Wednesday, April 25, 2012

School Visit

I'm taking my observation hive to the School on Friday! The queen isn't laying in the observation frame probably because it's been too cold lately!

I think I have realized the queen must stay in the nuc box part of the hive most of the time and should only be moved when she is to be observed!

You live and learn!


I was booked solid at the school! Word got out that I was coming and I was scheduled every 30 minutes between 9am and 3pm to talk to a class, sometimes 2 at the same time! I think I saw at least 12 classes!!!

The kids had some great questions and really got a buzz out of the observation hive! Me? I think I enjoyed almost as much!

And it seems that I was wrong about the queen not laying. She clearly had been as on Monday evening I found there was tons of brood in the nuc. So I got that wrong!

More Inspections

Things are looking good in my hives! I went in again on Saturday (April 21)

The two hives in my backyard are putting on honey. I should think one hive has 20 kgs stored! Both queens are present and laying well. I took the opportunity to equalize the brood and I moved it to the bottom deep in both hives. This should provide sufficient space!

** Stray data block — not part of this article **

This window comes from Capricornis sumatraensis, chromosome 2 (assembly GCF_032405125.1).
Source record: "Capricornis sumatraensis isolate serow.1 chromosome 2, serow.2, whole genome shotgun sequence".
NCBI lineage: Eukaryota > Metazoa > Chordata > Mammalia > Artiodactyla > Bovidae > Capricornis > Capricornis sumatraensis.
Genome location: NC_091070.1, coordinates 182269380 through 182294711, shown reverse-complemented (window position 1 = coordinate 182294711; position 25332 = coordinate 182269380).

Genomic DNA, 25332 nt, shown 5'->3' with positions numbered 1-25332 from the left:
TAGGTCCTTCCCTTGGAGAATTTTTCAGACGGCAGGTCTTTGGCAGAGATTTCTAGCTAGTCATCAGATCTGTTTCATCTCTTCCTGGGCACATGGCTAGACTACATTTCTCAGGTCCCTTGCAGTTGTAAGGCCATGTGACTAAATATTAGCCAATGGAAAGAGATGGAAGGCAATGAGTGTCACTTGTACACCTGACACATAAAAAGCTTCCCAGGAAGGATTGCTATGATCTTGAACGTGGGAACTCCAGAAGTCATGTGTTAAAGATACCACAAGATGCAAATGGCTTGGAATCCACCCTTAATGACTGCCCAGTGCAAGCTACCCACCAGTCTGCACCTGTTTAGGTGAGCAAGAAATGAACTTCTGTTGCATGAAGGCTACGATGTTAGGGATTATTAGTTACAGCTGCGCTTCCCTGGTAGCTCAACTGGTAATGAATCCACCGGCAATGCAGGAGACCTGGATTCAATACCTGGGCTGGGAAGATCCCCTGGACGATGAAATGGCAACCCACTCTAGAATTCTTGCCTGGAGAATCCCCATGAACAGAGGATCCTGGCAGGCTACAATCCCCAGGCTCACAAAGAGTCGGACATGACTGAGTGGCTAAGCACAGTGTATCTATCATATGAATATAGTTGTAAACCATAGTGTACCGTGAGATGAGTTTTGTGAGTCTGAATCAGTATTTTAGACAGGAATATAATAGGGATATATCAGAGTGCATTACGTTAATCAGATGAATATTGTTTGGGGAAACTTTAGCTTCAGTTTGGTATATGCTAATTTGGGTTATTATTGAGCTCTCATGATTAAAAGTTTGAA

The two previously nasty hives have both accepted their new queens. I added a deep to one hive (with just foundation) which was probably a mistake as there really wasn't enough brood in the hive. We'll see what happens!

The botanical garden hive is doing well to! Bee numbers are increasing here and I added another super!

I just have the nuc at the Botanical Gardens to deal with now! I ordered a new hive for this and I hope that it will arrive in the next few days!!

Sunday, April 15, 2012

Another round of inspections.

I only managed to take a quick look inside the Observation Hive yesterday.  But it was just long enough to find the queen and move her into the observation frame. I found that no syrup at all had been consumed in the last week, which I think is excellent!  This means the hive is finding enough food through forage so I therefore replaced the feeder with an empty drawn frame of honeycomb.

I've enjoyed watching the bees at work the last couple of evenings and one interesting observation has been the amount of drones that seem to be just milling about the hive. Is this normal? Just by sitting near the hive it is apparent that there are a lot of drones flying in the late afternoon.  I'm not sure if the guards are simply not letting them back in?

The weather got worse throughout the day yesterday and I didn't manage to do any other inspections. Thankfully the weather improved this morning and I managed to look through the other 4 hives I have at home (or near my home); I managed to peek inside the hives long enough to get a feel for what was going on. The two hives in my backyard are thriving.  I actually put additional supers on both. The large hive now has 3 supers, the other (formally weak) hive 2 supers.  There is a lot of nectar coming in and I thought it prudent to give them some space to work with. There is brood in the top deeps of both hives, but not enough to warrant a reversal. Perhaps next week.